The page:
Haringey LBC has welcomed a high court decision to refuse a bid to block the borough’s proposed public-private regeneration vehicle.
Campaigners opposed to the plan, which would see Haringey and developer Lendlease share a 50% stake in regeneration projects, had sought a judicial review of the cabinet’s decision in July last year to confirm the company as a partner and the structure of the Haringey Development Vehicle (HDV).
They argued a limited liability partnership could not be established as the vehicle was for commercial purposes, the council had failed to properly consult and abide by equalities duties, and the decision must be made by full council.
Mr Justice Ouseley refused a judicial review on all grounds.
Council leader Claire Kober (Lab) announced last week she was standing down as Haringey leader and said she would leave the final decision on the HDV to her successor.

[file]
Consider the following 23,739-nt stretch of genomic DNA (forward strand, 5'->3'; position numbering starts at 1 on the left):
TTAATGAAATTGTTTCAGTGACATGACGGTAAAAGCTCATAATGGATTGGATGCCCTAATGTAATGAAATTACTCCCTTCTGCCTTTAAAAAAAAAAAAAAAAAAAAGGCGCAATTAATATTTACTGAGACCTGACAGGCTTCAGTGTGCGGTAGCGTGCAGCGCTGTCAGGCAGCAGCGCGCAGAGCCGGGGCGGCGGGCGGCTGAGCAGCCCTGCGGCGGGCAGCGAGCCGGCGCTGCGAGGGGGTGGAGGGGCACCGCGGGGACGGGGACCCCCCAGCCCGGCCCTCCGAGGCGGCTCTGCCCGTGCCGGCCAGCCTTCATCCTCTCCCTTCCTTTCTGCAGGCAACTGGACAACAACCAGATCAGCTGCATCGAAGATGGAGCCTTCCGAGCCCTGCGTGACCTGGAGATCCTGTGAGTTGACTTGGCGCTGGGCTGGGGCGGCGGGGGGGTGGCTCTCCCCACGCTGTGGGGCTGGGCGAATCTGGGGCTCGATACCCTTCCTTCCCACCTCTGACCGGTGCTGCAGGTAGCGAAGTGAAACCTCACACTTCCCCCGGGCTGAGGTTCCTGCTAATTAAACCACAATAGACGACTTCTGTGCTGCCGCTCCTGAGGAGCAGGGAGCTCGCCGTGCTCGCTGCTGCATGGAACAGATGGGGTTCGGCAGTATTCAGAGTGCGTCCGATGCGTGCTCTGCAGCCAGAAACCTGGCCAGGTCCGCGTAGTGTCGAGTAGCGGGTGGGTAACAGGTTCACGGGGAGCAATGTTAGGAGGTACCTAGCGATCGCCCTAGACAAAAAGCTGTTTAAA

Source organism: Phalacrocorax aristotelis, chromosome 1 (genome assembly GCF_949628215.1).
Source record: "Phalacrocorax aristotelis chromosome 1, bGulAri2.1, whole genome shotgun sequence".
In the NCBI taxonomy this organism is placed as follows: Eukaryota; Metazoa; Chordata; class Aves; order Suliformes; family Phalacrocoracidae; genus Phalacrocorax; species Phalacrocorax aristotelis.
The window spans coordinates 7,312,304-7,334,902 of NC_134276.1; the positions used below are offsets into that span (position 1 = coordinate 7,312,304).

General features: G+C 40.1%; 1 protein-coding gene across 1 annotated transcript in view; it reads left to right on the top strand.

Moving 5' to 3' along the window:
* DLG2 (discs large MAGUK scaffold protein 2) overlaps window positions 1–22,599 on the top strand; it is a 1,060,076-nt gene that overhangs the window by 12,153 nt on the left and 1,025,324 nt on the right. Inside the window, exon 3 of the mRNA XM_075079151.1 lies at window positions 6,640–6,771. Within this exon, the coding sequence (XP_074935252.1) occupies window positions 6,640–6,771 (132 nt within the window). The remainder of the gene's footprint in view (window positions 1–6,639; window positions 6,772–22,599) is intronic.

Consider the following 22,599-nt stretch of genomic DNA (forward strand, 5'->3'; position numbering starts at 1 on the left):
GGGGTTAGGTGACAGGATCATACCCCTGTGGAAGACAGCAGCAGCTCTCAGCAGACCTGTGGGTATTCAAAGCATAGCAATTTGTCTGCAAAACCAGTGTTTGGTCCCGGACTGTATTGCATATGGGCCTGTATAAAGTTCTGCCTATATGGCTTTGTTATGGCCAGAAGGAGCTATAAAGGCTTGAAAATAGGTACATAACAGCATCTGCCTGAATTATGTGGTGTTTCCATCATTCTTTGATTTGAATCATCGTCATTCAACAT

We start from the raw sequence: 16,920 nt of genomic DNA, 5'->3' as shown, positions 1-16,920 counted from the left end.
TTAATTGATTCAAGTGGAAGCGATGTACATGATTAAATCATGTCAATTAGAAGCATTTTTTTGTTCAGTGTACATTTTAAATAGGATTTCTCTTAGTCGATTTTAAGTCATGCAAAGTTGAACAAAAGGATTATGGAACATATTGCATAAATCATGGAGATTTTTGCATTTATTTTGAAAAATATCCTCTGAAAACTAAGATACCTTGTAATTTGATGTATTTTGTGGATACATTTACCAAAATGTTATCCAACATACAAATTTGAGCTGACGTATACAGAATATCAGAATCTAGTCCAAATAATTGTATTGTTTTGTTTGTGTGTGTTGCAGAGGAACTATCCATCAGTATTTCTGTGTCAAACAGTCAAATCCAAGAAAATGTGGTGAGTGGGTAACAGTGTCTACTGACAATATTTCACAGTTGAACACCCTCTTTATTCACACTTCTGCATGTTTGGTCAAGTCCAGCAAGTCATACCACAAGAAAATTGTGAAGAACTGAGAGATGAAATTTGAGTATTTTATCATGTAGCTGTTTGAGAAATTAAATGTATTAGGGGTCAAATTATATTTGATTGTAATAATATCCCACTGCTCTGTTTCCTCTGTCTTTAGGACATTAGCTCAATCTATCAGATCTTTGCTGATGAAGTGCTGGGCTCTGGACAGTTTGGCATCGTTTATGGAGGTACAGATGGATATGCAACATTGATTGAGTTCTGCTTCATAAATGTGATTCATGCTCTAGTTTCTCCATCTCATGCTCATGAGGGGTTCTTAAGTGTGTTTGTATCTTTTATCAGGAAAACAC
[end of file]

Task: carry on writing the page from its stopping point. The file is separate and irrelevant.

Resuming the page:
A number of Labour councillors who supported the HDV have been de-selected or chose to stand down.
In a statement, Haringey said establishing the HDV remains the council’s agreed approach and Lendlease remains the preferred partner for “providing much needed homes and jobs”.
It added: “The partnership will enable us to build 6,400 new homes and create thousands of new jobs, as well as delivering a wide-ranging programme of community projects - such as re-built state-of-the-art schools; new parks and open spaces; training and apprenticeships, and health and wellbeing projects - that will enable everyone in Haringey to take advantage of all the opportunities this could bring.
“Whilst we are very pleased that the court has supported the council’s position, we are still working on the basis that the final decision to establish the HDV will be taken by a future administration.”